Halo Halo

Halo Halo

Halo Halo

“Halo halo” was the first Tagalog term I learned, some thirty minutes or so after I stepped off the plane into the heat of Manila two weeks ago. It means, literally, “mix mix”, and is commonly used here to describe a frozen milk dessert with banana, coconut and some garish, unidentified green and purple stuff mixed in. However, I think its an apt term for my first impressions of Manila, and of the Philippines in general so far – a mix, in all kinds of ways, of different cultural influences, lifestyles and people.

Take the language itself – Tagalog is the official language of the Philippines and has its roots in the Malayo-Polynesian languages spoken by early settlers. However, there are a large number of Spanish words in Tagalog, as well as English words, Chinese words and Arabic words. When Filipinos speak Tagalog, they never restrict themselves to the one language and they constantly switch in and out of English, the language of business. To speak just Tagalog, or just English, would be considered too formal, so a mixture of both is considered relaxed and friendly. The same is true of the other native languages of the Philippines, of which there are approximately 165, all spoken in specific regions, and often instead of Tagalog rather than as well as. English is therefore more universally spoken than the official language, although to varying degrees depending on how urban an area is.

Cubao street

Jeepney and tricycle taxi in a street in Cubao

The range of languages reveals the range of “distinct” cultural groups that make up the Filipino population. The range of words and phrases within Tagalog meanwhile are a legacy of the Philippine’s long history of colonialism and immigration. The earliest known human remains on the archipelago date to 45,000BC, Malay migrants began to arrive from AD100 and by AD1000 there was an established trade network between the Philippines and Japan, India, Thailand, Cambodia and China, the latter of whom set up numerous trading posts. At this point there was no overarching language, culture or religion that tied together the Philippines, although Islam was spreading rapidly through the islands from settlers in the south. Then the Spanish arrived under the command of the famous explorer Magellan and began converting the islanders to Catholicism. They largely succeeded and where they didn’t the Americans would when they took over the Philippines at the end of the Spanish-American War in 1898. The Americans also overhauled the roads, bridges, education system and politics, installing a democracy that lasted until the Japanese invaded during WW2.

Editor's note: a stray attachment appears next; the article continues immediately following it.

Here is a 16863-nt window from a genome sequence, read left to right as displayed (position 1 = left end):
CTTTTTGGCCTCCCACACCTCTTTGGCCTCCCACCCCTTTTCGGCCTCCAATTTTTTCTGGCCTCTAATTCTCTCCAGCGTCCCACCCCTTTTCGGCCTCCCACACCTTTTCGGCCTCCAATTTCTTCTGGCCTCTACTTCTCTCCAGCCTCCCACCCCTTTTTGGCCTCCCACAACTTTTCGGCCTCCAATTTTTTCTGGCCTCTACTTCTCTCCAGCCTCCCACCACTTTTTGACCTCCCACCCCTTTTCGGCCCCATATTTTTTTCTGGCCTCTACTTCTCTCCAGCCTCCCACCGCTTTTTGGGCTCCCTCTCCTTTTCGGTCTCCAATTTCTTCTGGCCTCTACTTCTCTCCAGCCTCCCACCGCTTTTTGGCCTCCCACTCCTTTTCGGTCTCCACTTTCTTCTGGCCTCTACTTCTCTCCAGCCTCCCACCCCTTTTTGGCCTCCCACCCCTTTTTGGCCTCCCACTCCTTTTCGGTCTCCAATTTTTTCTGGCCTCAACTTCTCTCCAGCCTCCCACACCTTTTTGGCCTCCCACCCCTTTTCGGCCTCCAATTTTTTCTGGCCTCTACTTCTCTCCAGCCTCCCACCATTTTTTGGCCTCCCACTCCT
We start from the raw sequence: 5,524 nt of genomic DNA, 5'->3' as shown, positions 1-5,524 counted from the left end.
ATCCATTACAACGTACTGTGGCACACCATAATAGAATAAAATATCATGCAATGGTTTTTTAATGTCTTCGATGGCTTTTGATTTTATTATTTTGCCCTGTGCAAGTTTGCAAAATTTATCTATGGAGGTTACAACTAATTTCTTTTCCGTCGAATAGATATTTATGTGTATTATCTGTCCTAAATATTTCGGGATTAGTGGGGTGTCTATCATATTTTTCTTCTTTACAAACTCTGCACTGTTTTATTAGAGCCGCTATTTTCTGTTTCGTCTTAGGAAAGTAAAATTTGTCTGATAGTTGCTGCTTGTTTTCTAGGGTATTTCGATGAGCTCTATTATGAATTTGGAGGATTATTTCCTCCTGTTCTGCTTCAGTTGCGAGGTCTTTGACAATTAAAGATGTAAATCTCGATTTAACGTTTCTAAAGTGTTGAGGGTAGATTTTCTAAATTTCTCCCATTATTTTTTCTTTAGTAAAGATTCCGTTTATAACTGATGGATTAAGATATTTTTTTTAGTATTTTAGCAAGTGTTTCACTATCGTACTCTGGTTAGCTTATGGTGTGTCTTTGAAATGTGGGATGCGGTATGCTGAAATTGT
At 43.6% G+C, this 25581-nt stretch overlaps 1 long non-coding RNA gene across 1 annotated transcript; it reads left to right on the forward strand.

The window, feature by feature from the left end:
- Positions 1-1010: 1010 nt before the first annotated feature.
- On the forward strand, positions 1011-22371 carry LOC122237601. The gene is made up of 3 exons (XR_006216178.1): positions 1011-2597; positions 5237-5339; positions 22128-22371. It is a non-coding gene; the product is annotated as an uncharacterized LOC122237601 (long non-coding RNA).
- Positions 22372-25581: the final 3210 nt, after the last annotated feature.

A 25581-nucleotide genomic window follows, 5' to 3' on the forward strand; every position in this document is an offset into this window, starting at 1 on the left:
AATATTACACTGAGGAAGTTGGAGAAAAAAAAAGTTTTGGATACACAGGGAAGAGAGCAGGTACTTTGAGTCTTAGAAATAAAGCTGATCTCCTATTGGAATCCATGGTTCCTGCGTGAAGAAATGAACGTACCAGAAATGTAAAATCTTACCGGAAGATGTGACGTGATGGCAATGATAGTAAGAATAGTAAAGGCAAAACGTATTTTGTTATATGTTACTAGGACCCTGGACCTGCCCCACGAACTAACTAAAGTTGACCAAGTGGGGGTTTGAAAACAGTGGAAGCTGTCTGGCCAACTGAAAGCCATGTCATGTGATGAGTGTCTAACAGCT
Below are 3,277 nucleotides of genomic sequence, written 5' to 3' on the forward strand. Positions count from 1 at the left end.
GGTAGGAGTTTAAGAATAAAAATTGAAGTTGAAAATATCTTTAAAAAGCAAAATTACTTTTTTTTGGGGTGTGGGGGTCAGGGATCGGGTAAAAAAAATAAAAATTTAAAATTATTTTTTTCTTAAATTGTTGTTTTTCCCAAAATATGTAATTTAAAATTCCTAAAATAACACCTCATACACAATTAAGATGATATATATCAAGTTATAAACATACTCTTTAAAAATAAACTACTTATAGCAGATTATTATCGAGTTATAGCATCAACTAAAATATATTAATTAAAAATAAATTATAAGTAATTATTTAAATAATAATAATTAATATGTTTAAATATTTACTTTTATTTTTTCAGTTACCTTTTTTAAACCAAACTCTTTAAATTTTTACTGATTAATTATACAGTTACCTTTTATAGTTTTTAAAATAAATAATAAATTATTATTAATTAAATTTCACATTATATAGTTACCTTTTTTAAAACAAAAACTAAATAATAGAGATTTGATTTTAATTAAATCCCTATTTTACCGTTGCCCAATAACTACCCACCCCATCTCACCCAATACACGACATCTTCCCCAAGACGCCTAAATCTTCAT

Farmers Plaza

Farmers Plaza, one of several mega-malls in Cubao

Today Filipino culture embraces a heady mix of these influences – American jeeps painted with bright images of manga characters and the Virgin Mary career round the streets of Chinatown, the golden arches of McDonalds compete with Chinese chain Chowking and local competitor Jollibee, and the hip kids follow Korean fashions, listen to classic 80s rock and attend mass on a Sunday. But there are other aspects of this fascinating melange that are more troubling for the observer – not least the massive contrast in this country between the very rich and the very poor. The giant, air-conditioned mega-malls full of every kind of modern gadget that sit next to desperate squats housing people who can barely afford to eat; the high prices of luxury goods held up against the fact that the majority of Filipinos earn less than $2 a day – this is another kind of mix, but just as pervasive here, and like Halo Halo, with a mixture there’s always some bit you don’t like so much (I think the purple stuff mings…)

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